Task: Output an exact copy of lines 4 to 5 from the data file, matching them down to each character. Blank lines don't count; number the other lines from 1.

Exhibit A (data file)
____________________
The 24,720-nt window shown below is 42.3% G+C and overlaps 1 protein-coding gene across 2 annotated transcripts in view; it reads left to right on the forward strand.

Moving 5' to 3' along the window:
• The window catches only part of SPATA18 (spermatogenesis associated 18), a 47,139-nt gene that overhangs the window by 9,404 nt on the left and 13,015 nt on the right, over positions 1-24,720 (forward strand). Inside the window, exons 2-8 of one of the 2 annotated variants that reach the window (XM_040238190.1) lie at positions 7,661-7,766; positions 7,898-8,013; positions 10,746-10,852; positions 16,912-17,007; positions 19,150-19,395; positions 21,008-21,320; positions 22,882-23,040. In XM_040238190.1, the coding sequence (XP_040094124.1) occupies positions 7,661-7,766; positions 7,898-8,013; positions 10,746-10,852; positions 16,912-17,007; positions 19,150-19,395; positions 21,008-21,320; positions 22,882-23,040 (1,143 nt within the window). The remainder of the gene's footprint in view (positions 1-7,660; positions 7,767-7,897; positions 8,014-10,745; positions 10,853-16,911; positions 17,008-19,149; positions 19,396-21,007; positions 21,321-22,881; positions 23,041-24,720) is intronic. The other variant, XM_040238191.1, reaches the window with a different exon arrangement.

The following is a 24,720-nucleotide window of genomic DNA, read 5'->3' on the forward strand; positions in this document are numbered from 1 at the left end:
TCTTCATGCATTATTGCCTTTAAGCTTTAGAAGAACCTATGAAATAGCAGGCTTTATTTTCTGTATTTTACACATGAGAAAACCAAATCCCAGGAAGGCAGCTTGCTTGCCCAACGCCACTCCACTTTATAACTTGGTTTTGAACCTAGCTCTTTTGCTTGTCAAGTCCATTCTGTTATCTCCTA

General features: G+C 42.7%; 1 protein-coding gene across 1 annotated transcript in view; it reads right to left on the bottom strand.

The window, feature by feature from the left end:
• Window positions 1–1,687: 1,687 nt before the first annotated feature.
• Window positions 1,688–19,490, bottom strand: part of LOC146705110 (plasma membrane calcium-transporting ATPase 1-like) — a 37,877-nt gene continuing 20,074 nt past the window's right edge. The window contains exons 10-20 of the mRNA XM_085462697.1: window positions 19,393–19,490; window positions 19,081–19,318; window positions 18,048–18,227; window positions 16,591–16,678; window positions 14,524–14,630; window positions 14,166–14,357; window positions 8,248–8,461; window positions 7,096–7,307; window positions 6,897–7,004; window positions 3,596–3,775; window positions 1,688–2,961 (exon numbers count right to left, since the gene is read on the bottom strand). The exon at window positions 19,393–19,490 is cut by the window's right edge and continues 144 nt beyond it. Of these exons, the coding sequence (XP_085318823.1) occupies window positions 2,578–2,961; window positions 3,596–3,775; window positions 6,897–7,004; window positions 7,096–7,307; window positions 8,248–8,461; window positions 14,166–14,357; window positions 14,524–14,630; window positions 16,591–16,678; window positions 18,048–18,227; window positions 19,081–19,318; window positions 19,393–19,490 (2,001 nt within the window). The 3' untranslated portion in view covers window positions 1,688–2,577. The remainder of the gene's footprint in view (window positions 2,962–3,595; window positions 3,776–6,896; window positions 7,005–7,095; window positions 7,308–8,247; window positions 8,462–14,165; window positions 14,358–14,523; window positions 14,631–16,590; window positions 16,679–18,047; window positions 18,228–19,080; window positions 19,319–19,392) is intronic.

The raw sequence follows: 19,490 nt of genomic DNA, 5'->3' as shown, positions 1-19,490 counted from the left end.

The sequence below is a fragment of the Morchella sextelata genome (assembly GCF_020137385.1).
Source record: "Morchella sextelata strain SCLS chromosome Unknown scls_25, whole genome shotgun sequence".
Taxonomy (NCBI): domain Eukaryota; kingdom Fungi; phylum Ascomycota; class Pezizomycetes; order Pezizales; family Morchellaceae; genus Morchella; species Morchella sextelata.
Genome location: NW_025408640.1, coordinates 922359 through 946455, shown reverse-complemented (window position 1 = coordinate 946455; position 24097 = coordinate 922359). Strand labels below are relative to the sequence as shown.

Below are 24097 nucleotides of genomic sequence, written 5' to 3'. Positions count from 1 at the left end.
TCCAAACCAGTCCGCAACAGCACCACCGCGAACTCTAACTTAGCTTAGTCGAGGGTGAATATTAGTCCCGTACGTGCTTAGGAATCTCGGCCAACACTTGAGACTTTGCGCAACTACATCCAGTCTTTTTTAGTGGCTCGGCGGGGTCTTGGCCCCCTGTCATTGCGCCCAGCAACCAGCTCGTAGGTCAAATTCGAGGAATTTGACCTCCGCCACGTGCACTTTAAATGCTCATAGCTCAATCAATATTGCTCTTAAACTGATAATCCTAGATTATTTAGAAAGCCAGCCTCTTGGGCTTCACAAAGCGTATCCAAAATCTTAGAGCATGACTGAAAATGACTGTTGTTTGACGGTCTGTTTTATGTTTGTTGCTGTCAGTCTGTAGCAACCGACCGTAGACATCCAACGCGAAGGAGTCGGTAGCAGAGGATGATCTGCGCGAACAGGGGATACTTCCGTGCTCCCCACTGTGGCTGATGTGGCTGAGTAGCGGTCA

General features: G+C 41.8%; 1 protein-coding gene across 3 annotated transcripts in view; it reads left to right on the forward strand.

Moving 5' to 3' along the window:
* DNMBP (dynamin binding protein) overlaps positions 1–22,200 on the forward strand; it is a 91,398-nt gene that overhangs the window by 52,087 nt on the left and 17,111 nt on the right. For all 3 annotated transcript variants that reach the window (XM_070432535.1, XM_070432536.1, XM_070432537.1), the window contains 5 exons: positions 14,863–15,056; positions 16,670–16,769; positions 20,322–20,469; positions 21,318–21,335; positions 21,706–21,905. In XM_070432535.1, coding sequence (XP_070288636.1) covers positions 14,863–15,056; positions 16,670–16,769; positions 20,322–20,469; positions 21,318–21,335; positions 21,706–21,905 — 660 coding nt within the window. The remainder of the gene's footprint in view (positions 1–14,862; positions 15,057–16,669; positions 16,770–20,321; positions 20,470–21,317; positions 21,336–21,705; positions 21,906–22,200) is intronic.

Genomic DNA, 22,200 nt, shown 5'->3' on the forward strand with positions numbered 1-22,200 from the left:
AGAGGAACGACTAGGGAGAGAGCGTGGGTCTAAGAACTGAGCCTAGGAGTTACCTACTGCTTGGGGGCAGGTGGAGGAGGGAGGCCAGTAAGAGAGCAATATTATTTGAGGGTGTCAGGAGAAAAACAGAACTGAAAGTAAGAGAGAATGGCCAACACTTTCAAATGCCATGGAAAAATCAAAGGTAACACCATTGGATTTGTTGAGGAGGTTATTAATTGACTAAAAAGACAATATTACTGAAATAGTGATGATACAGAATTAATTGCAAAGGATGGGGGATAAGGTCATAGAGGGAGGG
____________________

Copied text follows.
The following is a 24,720-nucleotide window of genomic DNA, read 5'->3' on the forward strand; positions in this document are numbered from 1 at the left end:
TCTTCATGCATTATTGCCTTTAAGCTTTAGAAGAACCTATGAAATAGCAGGCTTTATTTTCTGTATTTTACACATGAGAAAACCAAATCCCAGGAAGGCAGCTTGCTTGCCCAACGCCACTCCACTTTATAACTTGGTTTTGAACCTAGCTCTTTTGCTTGTCAAGTCCATTCTGTTATCTCCTA